March Summary and Plans for April

I read 16 books in March and managed to get a fair way through a few more. A combination of miserable weather and my family suffering from colds and flu meant that I spent a lot longer than normal in the house. It isn’t nice looking after people who aren’t well, but it did mean that I had a lot of spare time to read while they slept. 

As usual I read a range of book in terms of both in enjoyment and subject matter. I especially recommend When I Was Five I Killed Myself which I am considering promoting to 5 stars! 

Books reviewed in March

When I Was Five I Killed Myself – Howard Buten 

The Blasphemer – Nigel Farndale 

Bonk – Mary Roach stars4

The Woman in the Dunes – Kobo Abe stars4

Buddha Da – Anne Donovan stars4

This is How – M.J. Hyland stars4

Small Island – Andrea Levy stars4

Pocket Notebook – Mike Thomas stars4

Thaw – Fiona Robyn stars3h

Red Dog, Red Dog – Patrick Lane stars3h

The Solitude of Prime Numbers – Paolo Giordano stars3h

My Driver – Maggie Gee stars3h

Black Mamba Boy – Nadifa Mohamed stars3

The Native Hurricane – Chigozie John Obioma stars3

July’s People – Nadine Gordimer stars3

So Much For That – Lionel Shriver stars3

Plans for April

I am going to finish and write reviews for:

Small Wars – Sadie Jones

The Great Perhaps – Joe Meno

The Kindly Ones – Jonathan Littell

Solar – Ian McEwan

Hurting Distance – Sophie Hannah

My Father’s Paradise – Ariel Sabar

The Weight of a Mustard Seed – Wendell Steavenson

Seeing – Jose Saramago

Due to the vast amount of reading I did in March I have actually finished/nearly finished all of the above. I haven’t quite managed to keep up the 50 page a day pace I set on The Kindly Ones, but I have now read 300 pages and hope to finish it this month.

I have a lot of books that I plan to read in April. It wasn’t until I wrote them all down that I realised I had far too many! I’m not sure which ones I’ll get round to reading, but here is my over ambitious plan!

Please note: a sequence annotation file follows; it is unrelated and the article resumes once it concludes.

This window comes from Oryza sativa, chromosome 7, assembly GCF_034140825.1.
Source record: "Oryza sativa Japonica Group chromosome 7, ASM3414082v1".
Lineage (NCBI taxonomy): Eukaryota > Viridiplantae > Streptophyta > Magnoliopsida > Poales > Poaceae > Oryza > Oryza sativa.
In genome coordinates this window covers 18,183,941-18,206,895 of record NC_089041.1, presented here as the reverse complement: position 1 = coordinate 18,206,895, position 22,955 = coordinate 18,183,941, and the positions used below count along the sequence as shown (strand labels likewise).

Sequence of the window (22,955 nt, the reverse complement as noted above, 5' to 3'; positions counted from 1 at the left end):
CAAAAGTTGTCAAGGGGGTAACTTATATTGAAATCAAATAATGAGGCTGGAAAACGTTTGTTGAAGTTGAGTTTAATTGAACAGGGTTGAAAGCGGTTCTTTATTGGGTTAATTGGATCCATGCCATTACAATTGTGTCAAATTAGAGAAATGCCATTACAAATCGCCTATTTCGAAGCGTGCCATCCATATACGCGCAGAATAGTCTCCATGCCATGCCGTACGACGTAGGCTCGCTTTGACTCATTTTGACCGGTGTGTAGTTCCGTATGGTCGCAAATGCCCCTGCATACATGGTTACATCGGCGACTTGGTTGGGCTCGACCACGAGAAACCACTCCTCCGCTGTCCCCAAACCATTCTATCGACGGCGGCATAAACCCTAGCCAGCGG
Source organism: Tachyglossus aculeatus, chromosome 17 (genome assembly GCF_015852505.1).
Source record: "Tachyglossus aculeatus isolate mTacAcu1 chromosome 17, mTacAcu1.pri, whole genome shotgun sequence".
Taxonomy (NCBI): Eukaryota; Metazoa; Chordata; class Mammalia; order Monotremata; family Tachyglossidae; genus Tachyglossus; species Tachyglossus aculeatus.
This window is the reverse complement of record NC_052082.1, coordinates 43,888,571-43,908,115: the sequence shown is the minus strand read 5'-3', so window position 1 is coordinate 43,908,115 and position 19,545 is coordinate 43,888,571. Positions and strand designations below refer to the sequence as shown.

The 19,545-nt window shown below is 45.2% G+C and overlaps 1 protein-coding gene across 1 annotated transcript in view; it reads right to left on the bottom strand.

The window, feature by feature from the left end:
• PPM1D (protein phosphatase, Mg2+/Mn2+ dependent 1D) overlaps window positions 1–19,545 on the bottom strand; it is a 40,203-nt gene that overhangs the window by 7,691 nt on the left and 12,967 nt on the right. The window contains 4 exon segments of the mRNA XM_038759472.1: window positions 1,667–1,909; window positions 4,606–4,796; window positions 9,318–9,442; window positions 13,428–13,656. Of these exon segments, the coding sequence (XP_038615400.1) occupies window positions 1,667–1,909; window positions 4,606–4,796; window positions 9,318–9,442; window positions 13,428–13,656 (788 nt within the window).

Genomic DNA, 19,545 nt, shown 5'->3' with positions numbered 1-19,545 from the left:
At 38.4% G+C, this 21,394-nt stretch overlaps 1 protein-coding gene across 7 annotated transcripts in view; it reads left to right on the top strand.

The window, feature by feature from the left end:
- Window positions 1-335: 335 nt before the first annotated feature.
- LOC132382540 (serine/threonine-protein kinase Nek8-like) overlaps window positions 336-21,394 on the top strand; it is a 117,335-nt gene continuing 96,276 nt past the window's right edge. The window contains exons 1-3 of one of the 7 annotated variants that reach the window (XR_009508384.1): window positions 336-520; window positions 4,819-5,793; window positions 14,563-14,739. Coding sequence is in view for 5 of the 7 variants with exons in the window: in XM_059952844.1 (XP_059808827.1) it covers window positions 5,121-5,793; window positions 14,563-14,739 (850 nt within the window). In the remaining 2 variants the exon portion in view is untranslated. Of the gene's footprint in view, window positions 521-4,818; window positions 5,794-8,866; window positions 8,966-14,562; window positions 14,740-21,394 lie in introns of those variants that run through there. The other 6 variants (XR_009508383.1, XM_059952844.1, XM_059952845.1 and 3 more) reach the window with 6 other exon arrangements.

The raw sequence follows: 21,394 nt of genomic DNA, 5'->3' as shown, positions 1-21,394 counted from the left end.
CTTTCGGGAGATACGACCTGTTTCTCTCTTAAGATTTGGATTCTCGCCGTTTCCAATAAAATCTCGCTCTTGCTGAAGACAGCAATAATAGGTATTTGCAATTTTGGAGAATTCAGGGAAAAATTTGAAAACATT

Nights at the Circus – Angela Carter for Claire’s Angela Carter month

The Hiding Place – Trezza Azzopardi

The Love We Share Without Knowing – Christopher Barzak

Marcelo in the Real World – Francisco Stork

Angelology – Danielle Trussoni

The Rehearsal – Eleanor Catton

Good to a Fault – Marina Endicott

The City & The City – China Mieville

The Sound and the Fury – William Faulkner

A Life Apart – Neel Murkherjee

I Do Not Come to You by Chance – Adaobi Tricia Nwaubani

The Temple-goers – Aatish Taseer

The Sweetness at the Bottom of the Pie – Alan Bradley

The Long Song – Andrea Levy

Even the Dogs – Jon McGregor

Our Tragic Universe – Scarlett Thomas

Which books from my list should I ensure I read?

Do you plan to read any of the same ones?

I hope you have a fantastic April!

2009 Orange Prize

This is How – M.J. Hyland

 Long listed for the Orange Prize 2010

I first heard about this book last year when several people were surprised that it didn’t appear on the Booker long list. I hadn’t read any of her books and was intrigued by the praise she was getting. Unfortunately I forgot all about her until the book appeared on the Orange long list last week. I immediately reserved a copy from my local library and eagerly awaited its arrival.

This is How follows Patrick, a young man who moves into a boarding house after his fiancee breaks off their engagement. Depressed and alone he struggles to connect with the other occupations of the house and finds himself wandering around the small British sea-side town, trying to come to terms with his situation.

I read This is How in a single sitting. The clarity of the words was amazing – the descriptions so vivid that I could almost imagine I was there. I was immediately sucked into Patrick’s world, feeling all of his intense emotions. The plot flowed along at a steady pace and I was never tempted to put it down.